There are cunning and effective Chinese approaches being implemented to bring about this outcome. While insisting that neutrality is their safest option, Beijing encourages them to focus on securing the guaranteed and immediate gains which come from submission rather than seek to compete with China. In policy terminology, these are known as “absolute gains”, which are benefits attained without regard to whether another entity is getting even more out of the bargain than oneself. In Chinese negotiations with Southeast Asian nations such as those occurring under the Belt and Road Initiative, China is invariably the greater beneficiary of any agreement. But smaller and less prosperous economies and their ruling elites are tempted by the immediate benefits on offer. Playing the long game, China emerges in a considerably enhanced position. The intended consequence is that these countries find themselves increasingly more reliant on Chinese acquiescence and largesse, and therefore less able to resist Chinese demands and coercion.
Another Chinese approach is to encourage Southeast Asian nations to focus only on economic growth rather than increasing other forms of material power, even if it is at the expense of their geostrategic and security interests. Many Southeast Asian nations have willingly or unwittingly done so. For example, strategically important countries such as Malaysia, The Philippines and Thailand have spent an average of about 1-1.5 per cent of gross domestic product each year on defence over the past decade. In 2022, the respective figure for these three countries were a dismal 0.96 per cent, 1 per cent and 1.16 per cent. Indonesia is even more abysmal, having spent less than 1 per cent of GDP each year on defence since 1998, with a 2022 figure of 0.7 per cent of GDP.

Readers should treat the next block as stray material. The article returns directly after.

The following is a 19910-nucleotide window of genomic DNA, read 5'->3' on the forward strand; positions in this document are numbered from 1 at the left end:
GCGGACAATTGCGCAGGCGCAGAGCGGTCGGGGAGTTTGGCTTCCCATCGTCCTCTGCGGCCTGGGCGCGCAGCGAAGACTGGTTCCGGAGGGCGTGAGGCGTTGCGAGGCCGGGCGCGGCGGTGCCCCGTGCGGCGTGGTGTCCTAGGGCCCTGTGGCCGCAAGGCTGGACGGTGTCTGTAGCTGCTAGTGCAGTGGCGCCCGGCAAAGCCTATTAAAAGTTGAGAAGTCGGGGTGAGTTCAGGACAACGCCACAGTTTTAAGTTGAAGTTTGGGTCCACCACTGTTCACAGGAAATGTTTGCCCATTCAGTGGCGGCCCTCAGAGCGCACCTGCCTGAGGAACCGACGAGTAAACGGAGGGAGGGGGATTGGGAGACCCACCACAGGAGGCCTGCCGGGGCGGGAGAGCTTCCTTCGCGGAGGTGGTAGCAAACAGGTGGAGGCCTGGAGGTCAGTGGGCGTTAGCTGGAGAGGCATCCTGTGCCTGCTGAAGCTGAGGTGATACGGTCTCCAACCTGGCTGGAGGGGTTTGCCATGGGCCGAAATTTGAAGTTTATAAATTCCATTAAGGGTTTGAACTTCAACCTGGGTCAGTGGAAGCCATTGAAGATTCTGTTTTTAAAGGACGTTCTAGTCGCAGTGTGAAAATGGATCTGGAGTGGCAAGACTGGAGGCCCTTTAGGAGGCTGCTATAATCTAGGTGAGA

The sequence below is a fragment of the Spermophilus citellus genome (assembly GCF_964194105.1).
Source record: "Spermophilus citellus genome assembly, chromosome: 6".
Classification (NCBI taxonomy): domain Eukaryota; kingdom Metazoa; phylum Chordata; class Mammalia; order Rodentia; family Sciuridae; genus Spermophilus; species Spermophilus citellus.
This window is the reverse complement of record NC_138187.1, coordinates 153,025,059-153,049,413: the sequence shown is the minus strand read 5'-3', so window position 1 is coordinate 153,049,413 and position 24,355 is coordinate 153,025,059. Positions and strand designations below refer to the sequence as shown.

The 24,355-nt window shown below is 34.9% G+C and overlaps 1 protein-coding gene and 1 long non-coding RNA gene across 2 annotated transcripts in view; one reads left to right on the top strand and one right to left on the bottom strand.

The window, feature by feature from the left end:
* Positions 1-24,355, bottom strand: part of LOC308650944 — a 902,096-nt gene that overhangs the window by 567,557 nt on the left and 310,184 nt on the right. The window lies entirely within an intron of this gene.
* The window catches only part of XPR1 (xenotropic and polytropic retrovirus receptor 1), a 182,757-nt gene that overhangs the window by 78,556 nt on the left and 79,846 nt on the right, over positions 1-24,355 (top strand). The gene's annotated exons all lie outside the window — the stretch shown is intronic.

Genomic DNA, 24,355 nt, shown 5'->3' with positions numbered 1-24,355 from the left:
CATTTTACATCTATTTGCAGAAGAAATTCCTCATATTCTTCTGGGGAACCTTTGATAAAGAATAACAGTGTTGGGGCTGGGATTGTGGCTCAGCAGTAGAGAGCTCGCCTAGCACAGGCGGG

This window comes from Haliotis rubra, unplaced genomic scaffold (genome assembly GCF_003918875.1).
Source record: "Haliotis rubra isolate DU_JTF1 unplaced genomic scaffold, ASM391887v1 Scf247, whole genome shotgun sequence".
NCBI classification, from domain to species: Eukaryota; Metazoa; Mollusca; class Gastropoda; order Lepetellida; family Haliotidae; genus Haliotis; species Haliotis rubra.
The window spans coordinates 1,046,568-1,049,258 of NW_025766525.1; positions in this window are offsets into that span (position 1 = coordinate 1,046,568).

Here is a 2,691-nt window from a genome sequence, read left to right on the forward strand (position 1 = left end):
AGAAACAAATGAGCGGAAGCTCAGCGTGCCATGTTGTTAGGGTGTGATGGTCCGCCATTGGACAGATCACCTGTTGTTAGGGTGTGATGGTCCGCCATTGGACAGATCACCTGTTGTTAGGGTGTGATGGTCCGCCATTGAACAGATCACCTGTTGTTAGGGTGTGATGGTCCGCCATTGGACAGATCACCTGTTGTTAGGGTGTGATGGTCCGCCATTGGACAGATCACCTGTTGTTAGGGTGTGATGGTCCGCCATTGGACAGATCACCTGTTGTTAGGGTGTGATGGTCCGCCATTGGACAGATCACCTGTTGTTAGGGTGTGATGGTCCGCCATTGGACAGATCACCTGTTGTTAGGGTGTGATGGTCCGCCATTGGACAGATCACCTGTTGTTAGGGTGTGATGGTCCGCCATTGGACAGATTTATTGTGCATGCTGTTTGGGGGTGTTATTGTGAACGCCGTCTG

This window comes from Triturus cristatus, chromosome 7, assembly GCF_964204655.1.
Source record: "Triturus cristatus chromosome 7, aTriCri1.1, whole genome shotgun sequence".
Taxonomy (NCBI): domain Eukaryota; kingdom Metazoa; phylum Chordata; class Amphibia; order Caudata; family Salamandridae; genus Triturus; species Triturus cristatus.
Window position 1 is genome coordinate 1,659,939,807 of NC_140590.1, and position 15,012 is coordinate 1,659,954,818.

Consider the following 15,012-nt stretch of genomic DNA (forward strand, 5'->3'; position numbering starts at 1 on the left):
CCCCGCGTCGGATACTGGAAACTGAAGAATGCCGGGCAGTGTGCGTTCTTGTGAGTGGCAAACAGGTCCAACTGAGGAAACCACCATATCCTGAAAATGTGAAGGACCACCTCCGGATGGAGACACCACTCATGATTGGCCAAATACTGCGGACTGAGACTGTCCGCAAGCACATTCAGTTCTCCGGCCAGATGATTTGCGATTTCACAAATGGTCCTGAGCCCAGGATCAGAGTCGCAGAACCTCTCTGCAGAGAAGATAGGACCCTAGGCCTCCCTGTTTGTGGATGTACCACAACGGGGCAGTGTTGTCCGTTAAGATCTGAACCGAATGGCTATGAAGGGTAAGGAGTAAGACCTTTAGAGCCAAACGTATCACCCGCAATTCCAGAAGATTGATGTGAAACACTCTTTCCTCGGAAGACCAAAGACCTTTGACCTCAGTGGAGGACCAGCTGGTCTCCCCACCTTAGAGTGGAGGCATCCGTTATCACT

Among key Southeast Asian maritime states, only Singapore and Vietnam take defence seriously, with these two spending an average of about 4 – 5 percent and 2 – 2.5 per cent of GDP respectively each year during the past few decades. Despite its small size, only Singapore has managed to build up an inventory of modern weapons, while Vietnam is at least making good recent progress in this regard.
The continued withering of Southeast Asian strategic muscle memory and military ambition eliminates what ought to be a significant roadblock for a China seeking hegemony in East Asia. It also reduces opportunities for the US, Australia and other allies to work with these smaller nations to complicate matters for China.
For Southeast Asian nations themselves, the self-imposed lack of agency which comes from neglecting the realities of what China is doing weakens strategic creativity and courage. It leads them to internalise Chinese expansionism and assertiveness in addition to accepting and agreeing to unfair and unequal arrangements with Beijing. Chinese dominance becomes a self-fulfilling prophesy because if resistance is considered futile and too costly, then one does not resist but submit.
Australia should not be apologetic about AUKUS or the DSR, or play down the intent. They exist to not just prepare Australia for the worst but to convince other states that China can be deterred and constrained if enough countries are willing enough to pull their weight. Seeking to challenge a creeping regional assessment that Chinese success is inevitable, these are Australian initiatives and policies that are designed to disrupt regional complacency and help turn the tide.
Indeed, we need the Australian mindset to spread and for more countries to devote material resources to advancing and defending their interests against external threats. Contrary to longstanding diplomatic habit, we want our neighbours to rediscover martial attitudes and find new resolve to use blood and treasure to defend their core interests—as is occurring now in places such as Japan and Taiwan.
To be sure, one cannot assume a neighbour’s interests will always be aligned with ours, and it will be uncomfortable if they substantially increase their material and military power. But a more competitive and even rivalrous environment complicates things far more for an aggressive China than it does for Australia or our allies. And urging other countries to shake off their complacency is the prudent thing to do since the danger to the region is not alarmism or overreaction but the continued lack of urgency. It is to remind neighbours that sleepwalking our way to disaster is still disaster.